The same goes for music. While some of today’s orchestrations both lack the soul of a 1930s D’Arienzo-Echagüe classic and stretch the very definition of tango, if they please the crowd and get most of the room both dancing and smiling, do they not deserve some measure of respect, along with the dancers who dance them and the DJs who dare to play them?
Whether you hate it, tolerate it or love it, modern tango music serves one undeniably important purpose: It makes tango music more accessible to the general public. From the funky fusion of such groups as Gotan Project and Otros Aires to the modern orchestrations of well-loved classics by bands like Unitango and Sexteto Milonguero, the rich sounds of today’s orquestas more easily appeal to the untrained ear of novice tango dancers than do those scratchy old classics. After 18 years of dancing Argentine tango, I know full well that our tastes change and evolve over time and that our appreciation for the subtle complexities of the Golden Age music only deepens. But that doesn’t mean that anything orchestrated after 1960 is worthy of nothing but snobbish disdain, or that the tastes of new or intermediate dancers should be cast aside.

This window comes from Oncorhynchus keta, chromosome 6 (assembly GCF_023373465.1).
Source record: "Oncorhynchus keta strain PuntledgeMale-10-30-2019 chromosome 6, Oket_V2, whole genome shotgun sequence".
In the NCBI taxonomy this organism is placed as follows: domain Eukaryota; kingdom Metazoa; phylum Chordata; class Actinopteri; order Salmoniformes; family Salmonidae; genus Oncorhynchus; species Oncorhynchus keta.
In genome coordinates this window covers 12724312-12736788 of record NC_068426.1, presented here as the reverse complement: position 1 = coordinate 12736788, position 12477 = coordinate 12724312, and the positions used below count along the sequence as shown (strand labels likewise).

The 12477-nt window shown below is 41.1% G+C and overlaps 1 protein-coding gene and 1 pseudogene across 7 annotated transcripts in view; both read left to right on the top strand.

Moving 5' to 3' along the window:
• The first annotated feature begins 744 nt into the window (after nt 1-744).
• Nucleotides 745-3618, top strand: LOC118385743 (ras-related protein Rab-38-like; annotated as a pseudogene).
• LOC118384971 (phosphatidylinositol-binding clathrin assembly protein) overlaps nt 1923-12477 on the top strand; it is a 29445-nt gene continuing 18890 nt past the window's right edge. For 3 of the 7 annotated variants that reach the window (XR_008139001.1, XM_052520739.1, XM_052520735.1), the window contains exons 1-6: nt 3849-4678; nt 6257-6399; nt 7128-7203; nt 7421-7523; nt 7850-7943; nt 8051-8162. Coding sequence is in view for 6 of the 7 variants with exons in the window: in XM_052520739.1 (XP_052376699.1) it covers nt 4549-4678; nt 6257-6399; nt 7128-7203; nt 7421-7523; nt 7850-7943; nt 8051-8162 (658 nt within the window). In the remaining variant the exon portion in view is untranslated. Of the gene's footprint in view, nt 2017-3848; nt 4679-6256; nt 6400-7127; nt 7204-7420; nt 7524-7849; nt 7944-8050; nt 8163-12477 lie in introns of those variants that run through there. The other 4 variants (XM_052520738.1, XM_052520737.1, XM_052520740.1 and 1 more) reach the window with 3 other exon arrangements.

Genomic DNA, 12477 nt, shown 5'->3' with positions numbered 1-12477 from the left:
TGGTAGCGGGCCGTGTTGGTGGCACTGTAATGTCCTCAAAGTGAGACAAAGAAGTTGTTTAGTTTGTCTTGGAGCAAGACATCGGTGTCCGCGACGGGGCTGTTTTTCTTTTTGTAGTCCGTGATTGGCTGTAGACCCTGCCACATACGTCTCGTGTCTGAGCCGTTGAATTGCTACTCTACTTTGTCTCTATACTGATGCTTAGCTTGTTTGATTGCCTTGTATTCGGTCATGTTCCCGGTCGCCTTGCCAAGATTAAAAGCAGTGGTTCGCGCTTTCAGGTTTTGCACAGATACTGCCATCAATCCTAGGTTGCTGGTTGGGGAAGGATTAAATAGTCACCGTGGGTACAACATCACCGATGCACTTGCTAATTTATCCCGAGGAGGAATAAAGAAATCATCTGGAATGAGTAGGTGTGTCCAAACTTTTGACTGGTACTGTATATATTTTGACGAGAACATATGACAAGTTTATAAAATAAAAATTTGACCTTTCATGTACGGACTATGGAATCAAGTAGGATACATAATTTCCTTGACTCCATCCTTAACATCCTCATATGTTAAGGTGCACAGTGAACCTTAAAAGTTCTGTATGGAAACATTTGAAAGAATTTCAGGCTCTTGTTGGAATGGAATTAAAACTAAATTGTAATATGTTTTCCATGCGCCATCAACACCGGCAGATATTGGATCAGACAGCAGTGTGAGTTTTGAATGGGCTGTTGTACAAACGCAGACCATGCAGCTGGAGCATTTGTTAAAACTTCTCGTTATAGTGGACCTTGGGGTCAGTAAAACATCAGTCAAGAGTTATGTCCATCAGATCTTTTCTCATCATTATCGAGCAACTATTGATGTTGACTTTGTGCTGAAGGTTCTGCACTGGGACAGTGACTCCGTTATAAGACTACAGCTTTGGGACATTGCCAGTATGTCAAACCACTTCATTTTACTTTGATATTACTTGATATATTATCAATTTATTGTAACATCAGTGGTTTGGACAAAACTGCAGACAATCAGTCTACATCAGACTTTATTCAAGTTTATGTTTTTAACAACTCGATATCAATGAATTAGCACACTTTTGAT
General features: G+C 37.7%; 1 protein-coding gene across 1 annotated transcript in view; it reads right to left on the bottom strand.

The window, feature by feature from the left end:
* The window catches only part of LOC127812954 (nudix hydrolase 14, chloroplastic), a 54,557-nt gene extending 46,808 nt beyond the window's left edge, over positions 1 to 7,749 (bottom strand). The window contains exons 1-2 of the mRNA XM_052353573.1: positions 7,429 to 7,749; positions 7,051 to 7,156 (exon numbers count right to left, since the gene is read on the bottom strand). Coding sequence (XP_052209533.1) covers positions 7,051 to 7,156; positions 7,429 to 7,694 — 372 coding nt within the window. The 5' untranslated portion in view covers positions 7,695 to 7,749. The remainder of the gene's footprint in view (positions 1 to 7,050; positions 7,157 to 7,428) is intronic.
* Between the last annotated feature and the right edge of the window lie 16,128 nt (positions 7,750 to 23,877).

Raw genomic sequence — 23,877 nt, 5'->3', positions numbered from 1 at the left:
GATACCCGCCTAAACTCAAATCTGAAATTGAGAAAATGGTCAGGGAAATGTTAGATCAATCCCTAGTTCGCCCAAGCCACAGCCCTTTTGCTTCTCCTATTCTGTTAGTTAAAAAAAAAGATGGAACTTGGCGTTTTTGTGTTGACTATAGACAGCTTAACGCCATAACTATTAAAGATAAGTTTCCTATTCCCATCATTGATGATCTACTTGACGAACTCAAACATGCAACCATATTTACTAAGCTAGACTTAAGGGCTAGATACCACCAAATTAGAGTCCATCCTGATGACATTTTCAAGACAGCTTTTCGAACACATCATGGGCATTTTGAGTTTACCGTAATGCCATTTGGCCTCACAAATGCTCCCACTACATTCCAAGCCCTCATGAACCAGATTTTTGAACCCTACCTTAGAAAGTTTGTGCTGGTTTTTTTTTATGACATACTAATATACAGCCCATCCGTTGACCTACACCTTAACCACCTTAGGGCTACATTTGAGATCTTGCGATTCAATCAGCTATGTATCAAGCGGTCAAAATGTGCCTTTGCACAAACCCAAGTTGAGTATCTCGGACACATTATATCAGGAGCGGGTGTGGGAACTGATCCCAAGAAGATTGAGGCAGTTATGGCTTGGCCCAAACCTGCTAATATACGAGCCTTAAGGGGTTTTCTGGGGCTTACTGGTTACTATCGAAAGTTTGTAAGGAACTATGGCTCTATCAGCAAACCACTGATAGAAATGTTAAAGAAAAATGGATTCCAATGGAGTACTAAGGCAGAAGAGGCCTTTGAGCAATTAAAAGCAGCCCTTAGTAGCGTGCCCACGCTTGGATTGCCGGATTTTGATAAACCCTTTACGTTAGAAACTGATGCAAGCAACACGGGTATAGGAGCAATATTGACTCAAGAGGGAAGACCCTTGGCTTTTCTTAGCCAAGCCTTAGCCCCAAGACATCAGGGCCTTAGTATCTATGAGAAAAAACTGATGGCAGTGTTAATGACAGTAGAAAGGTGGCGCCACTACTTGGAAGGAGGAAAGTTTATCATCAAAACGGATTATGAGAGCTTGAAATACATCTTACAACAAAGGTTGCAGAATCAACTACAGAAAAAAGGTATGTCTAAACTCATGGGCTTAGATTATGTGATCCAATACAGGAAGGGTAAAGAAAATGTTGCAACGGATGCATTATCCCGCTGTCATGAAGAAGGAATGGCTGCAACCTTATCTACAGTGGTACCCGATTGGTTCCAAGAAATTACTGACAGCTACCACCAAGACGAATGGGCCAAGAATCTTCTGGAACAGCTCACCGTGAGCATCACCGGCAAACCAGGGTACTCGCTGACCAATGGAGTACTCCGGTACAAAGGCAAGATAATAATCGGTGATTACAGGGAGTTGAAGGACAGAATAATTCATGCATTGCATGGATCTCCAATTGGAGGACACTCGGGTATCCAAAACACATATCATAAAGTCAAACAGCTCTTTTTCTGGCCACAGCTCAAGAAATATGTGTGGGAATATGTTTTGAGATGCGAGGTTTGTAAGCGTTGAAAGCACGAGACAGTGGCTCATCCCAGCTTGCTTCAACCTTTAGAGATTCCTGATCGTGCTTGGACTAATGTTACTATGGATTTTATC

I only love those Golden Age classics more each day and never grow tired of discovering and rediscovering them. But I also believe that modern tango music deserves to get some play in the milongas, because it is the modern musicians who keep the music evolving. Just as the best and most fun tanguero for me has a strong technical foundation but throws in the occasional surprise to challenge and amuse his partners, the best and most fun milongas are solidly based in the classics, with an occasional surprise to challenge and amuse the dancers.
Throughout history, change and evolution have met with resistance for fear they would taint the purity of what people knew and were comfortable with. But in the end, if something cannot evolve it dies. I believe we can respect and preserve the rich and beautiful history of tango while allowing it room to evolve, breathe and live on.